How do I treat my brother who has rejected being a Christian?


I have a brother who became a Christian at a young age and when he was a teenager he turned rebellious. He is still rebelling over a decade later. He does not profess to be a Christian, he does not attend any church body or even desire to be a part of the Christian faith. How do I treat him -- as an unbeliever or as a believer in I Corinthians 5:9-11. Would you explain this passage too?


Your brother knows what Christ teaches and chose to reject it. He is a former believer who fell away. Such a person is harder to bring back to the truth because there isn't anything new that you can offer him that he doesn't already know. "For if, after they have escaped the pollutions of the world through the knowledge of the Lord and Savior Jesus Christ, they are again entangled in them and overcome, the latter end is worse for them than the beginning. For it would have been better for them not to have known the way of righteousness, than having known it, to turn from the holy commandment delivered to them" (II Peter 2:20-21). Not that you shouldn't try, but realize that there isn't anything you can do to force him to change. He has to decide to return on his own.

The point Paul is making in "I wrote to you in my epistle not to keep company with sexually immoral people. Yet I certainly did not mean with the sexually immoral people of this world, or with the covetous, or extortioners, or idolaters, since then you would need to go out of the world. But now I have written to you not to keep company with anyone named a brother, who is sexually immoral, or covetous, or an idolater, or a reviler, or a drunkard, or an extortioner--not even to eat with such a person" (I Corinthians 5:9-11) is that as Christians we cannot give approval to sin, even indirectly. The world is filled with sin, yet we must live in it without letting that sin impact our lives.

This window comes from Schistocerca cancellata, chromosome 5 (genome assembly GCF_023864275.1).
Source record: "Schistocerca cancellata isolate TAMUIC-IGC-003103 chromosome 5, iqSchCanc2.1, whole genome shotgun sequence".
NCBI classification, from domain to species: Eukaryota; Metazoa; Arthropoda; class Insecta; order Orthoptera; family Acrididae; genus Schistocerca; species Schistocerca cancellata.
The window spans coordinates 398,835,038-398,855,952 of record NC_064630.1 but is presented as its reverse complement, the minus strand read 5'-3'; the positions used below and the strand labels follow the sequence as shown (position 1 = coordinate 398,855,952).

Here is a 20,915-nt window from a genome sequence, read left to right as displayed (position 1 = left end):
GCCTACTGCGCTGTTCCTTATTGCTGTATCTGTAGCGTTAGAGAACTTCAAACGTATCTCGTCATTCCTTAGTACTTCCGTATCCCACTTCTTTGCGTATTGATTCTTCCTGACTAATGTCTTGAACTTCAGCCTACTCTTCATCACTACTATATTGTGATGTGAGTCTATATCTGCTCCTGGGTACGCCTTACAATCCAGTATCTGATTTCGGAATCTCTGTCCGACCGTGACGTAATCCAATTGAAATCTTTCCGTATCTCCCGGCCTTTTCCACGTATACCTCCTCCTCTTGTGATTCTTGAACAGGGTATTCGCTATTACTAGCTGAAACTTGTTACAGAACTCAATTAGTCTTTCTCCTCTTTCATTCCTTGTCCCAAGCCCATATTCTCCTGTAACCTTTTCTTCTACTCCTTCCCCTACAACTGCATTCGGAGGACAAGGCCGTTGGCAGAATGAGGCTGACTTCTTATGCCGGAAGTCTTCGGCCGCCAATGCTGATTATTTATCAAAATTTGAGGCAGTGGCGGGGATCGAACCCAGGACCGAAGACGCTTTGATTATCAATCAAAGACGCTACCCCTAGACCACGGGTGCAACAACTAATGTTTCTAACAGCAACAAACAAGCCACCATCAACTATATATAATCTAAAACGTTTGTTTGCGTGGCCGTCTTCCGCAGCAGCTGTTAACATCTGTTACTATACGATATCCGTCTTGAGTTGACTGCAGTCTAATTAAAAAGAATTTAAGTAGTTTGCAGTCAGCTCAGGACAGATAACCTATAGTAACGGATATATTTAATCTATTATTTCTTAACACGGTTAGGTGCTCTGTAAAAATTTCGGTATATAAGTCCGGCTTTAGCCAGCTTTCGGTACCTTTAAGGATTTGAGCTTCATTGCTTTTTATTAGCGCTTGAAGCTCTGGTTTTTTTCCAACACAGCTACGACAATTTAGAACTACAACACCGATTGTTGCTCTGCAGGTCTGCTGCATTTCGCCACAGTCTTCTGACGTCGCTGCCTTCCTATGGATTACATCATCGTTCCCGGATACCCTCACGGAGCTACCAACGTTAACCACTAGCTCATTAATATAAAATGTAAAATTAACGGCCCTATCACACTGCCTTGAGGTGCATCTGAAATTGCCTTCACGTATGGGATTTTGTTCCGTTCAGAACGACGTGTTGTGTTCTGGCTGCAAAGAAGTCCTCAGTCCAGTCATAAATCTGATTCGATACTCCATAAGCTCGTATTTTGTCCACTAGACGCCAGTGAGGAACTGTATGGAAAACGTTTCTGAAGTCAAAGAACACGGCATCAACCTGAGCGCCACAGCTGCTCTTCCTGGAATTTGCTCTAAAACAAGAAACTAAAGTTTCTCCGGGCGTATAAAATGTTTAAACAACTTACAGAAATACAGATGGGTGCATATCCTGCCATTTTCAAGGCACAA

But a brother who is in sin is more dangerous because typically the barriers are down between brethren and sin can spread more easily. "Your glorying is not good. Do you not know that a little leaven leavens the whole lump?" (I Corinthians 5:9). In Corinth was a man who was involved in sexual sins that even Gentiles thought were horrible. Yet, the Corinthians only showed this sinning brother acceptance. They compromised their standards and thus compromised themselves.

Nor was their treatment of this fallen brother an encouragement for him to change. Why should he leave his sin when he has all the benefits of acceptance while remaining in sin?

You treat your brother politely. When opportunities come to encourage him to come back to the Lord, use them, but never in your actions, directly or indirectly, give the impression that you accept his foolish behavior. He left you and what you love, that doesn't mean you must chase after him. He needs to see that he's lost a lot of benefits and needs to return to the Lord.

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